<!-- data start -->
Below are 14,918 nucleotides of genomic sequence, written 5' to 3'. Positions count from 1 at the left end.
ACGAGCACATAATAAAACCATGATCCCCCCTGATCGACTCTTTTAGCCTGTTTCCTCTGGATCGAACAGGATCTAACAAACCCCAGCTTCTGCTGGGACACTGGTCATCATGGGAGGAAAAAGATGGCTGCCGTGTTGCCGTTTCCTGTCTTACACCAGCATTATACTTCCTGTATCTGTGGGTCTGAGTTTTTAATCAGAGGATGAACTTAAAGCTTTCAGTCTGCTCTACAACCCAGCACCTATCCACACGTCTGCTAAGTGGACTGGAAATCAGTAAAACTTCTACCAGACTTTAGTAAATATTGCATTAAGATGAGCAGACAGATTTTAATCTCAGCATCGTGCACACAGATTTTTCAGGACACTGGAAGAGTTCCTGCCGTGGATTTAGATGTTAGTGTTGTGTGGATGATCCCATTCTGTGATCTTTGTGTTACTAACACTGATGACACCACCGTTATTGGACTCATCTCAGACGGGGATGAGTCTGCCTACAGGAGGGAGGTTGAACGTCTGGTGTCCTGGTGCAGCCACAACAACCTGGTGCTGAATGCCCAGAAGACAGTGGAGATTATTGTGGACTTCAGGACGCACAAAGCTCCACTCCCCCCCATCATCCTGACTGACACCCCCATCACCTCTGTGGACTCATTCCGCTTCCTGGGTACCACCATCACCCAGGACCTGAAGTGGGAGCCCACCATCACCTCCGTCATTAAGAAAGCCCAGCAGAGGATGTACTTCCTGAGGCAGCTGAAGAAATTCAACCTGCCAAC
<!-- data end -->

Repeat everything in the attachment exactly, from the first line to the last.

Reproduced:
Below are 14,918 nucleotides of genomic sequence, written 5' to 3'. Positions count from 1 at the left end.
ACGAGCACATAATAAAACCATGATCCCCCCTGATCGACTCTTTTAGCCTGTTTCCTCTGGATCGAACAGGATCTAACAAACCCCAGCTTCTGCTGGGACACTGGTCATCATGGGAGGAAAAAGATGGCTGCCGTGTTGCCGTTTCCTGTCTTACACCAGCATTATACTTCCTGTATCTGTGGGTCTGAGTTTTTAATCAGAGGATGAACTTAAAGCTTTCAGTCTGCTCTACAACCCAGCACCTATCCACACGTCTGCTAAGTGGACTGGAAATCAGTAAAACTTCTACCAGACTTTAGTAAATATTGCATTAAGATGAGCAGACAGATTTTAATCTCAGCATCGTGCACACAGATTTTTCAGGACACTGGAAGAGTTCCTGCCGTGGATTTAGATGTTAGTGTTGTGTGGATGATCCCATTCTGTGATCTTTGTGTTACTAACACTGATGACACCACCGTTATTGGACTCATCTCAGACGGGGATGAGTCTGCCTACAGGAGGGAGGTTGAACGTCTGGTGTCCTGGTGCAGCCACAACAACCTGGTGCTGAATGCCCAGAAGACAGTGGAGATTATTGTGGACTTCAGGACGCACAAAGCTCCACTCCCCCCCATCATCCTGACTGACACCCCCATCACCTCTGTGGACTCATTCCGCTTCCTGGGTACCACCATCACCCAGGACCTGAAGTGGGAGCCCACCATCACCTCCGTCATTAAGAAAGCCCAGCAGAGGATGTACTTCCTGAGGCAGCTGAAGAAATTCAACCTGCCAAC